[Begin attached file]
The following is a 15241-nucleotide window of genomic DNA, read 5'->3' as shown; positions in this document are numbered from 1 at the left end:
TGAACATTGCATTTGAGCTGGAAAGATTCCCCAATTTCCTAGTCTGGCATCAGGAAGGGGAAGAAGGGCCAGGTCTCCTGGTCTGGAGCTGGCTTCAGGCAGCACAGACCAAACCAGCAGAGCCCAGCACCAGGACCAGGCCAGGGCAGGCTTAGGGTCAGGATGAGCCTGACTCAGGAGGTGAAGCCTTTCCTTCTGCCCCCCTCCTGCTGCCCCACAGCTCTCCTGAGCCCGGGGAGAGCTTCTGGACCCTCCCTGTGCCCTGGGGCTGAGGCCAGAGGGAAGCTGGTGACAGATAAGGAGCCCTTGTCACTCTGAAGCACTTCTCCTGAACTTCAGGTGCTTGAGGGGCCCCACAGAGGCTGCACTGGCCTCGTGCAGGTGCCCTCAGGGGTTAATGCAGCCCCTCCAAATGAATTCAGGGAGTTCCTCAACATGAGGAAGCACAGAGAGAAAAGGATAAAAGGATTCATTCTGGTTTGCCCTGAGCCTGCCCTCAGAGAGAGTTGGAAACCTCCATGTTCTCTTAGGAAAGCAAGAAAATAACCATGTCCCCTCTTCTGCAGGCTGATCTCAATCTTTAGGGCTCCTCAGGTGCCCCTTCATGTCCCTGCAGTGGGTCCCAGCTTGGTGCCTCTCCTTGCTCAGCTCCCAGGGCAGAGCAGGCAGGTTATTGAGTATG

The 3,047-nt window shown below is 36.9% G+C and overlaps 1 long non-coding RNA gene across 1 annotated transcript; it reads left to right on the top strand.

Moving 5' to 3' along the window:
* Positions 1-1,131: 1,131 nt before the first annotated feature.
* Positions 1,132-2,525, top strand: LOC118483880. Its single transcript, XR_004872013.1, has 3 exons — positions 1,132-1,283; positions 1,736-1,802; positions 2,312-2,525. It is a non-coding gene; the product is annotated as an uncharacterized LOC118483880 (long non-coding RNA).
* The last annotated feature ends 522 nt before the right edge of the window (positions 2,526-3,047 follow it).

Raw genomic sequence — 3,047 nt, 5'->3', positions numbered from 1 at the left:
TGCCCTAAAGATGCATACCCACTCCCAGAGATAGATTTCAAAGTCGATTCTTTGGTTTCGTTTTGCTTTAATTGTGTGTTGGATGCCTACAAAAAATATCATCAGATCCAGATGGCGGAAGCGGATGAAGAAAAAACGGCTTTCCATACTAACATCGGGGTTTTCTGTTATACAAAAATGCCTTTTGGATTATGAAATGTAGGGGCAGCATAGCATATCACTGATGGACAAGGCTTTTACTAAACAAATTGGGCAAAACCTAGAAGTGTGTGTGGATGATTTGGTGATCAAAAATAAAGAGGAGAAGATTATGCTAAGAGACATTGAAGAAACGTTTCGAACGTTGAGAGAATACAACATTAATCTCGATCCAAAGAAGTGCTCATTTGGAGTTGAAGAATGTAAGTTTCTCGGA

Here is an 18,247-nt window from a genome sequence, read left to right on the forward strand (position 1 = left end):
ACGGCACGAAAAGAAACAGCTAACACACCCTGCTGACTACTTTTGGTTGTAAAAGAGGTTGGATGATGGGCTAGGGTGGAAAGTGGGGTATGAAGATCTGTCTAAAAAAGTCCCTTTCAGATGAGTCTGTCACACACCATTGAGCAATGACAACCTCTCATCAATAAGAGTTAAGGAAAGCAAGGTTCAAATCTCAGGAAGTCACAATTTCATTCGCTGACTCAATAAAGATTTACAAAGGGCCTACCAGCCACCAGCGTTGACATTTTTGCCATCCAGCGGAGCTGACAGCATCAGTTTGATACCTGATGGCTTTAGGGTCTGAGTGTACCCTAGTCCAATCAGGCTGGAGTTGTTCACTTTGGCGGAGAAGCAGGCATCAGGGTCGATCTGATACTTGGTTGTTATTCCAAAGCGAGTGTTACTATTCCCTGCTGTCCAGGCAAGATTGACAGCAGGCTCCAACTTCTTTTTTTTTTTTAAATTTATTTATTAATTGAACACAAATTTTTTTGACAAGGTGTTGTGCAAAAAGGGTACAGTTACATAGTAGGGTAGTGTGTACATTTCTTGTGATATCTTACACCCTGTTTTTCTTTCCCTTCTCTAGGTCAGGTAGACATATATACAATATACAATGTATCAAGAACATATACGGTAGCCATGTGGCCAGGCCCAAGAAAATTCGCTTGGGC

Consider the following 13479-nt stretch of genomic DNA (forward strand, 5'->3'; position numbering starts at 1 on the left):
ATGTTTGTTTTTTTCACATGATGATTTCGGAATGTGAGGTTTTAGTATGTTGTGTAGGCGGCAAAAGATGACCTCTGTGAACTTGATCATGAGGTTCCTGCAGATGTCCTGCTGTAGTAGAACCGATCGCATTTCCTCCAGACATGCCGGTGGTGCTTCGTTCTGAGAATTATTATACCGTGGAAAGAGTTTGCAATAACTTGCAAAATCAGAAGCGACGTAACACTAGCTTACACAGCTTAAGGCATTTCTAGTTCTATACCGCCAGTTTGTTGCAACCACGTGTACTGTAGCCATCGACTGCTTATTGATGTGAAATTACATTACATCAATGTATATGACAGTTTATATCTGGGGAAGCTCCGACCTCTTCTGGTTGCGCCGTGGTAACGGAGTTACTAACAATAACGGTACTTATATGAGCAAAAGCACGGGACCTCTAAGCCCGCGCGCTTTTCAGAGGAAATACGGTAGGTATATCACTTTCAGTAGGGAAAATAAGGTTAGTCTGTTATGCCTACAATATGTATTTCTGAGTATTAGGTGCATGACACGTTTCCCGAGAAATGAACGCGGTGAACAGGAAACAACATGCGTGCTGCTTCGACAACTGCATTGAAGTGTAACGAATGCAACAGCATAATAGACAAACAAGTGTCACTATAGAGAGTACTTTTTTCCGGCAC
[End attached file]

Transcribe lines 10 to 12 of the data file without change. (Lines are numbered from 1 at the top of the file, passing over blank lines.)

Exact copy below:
Here is an 18,247-nt window from a genome sequence, read left to right on the forward strand (position 1 = left end):
ACGGCACGAAAAGAAACAGCTAACACACCCTGCTGACTACTTTTGGTTGTAAAAGAGGTTGGATGATGGGCTAGGGTGGAAAGTGGGGTATGAAGATCTGTCTAAAAAAGTCCCTTTCAGATGAGTCTGTCACACACCATTGAGCAATGACAACCTCTCATCAATAAGAGTTAAGGAAAGCAAGGTTCAAATCTCAGGAAGTCACAATTTCATTCGCTGACTCAATAAAGATTTACAAAGGGCCTACCAGCCACCAGCGTTGACATTTTTGCCATCCAGCGGAGCTGACAGCATCAGTTTGATACCTGATGGCTTTAGGGTCTGAGTGTACCCTAGTCCAATCAGGCTGGAGTTGTTCACTTTGGCGGAGAAGCAGGCATCAGGGTCGATCTGATACTTGGTTGTTATTCCAAAGCGAGTGTTACTATTCCCTGCTGTCCAGGCAAGATTGACAGCAGGCTCCAACTTCTTTTTTTTTTTTAAATTTATTTATTAATTGAACACAAATTTTTTTGACAAGGTGTTGTGCAAAAAGGGTACAGTTACATAGTAGGGTAGTGTGTACATTTCTTGTGATATCTTACACCCTGTTTTTCTTTCCCTTCTCTAGGTCAGGTAGACATATATACAATATACAATGTATCAAGAACATATACGGTAGCCATGTGGCCAGGCCCAAGAAAATTCGCTTGGGC

Consider the following 13479-nt stretch of genomic DNA (forward strand, 5'->3'; position numbering starts at 1 on the left):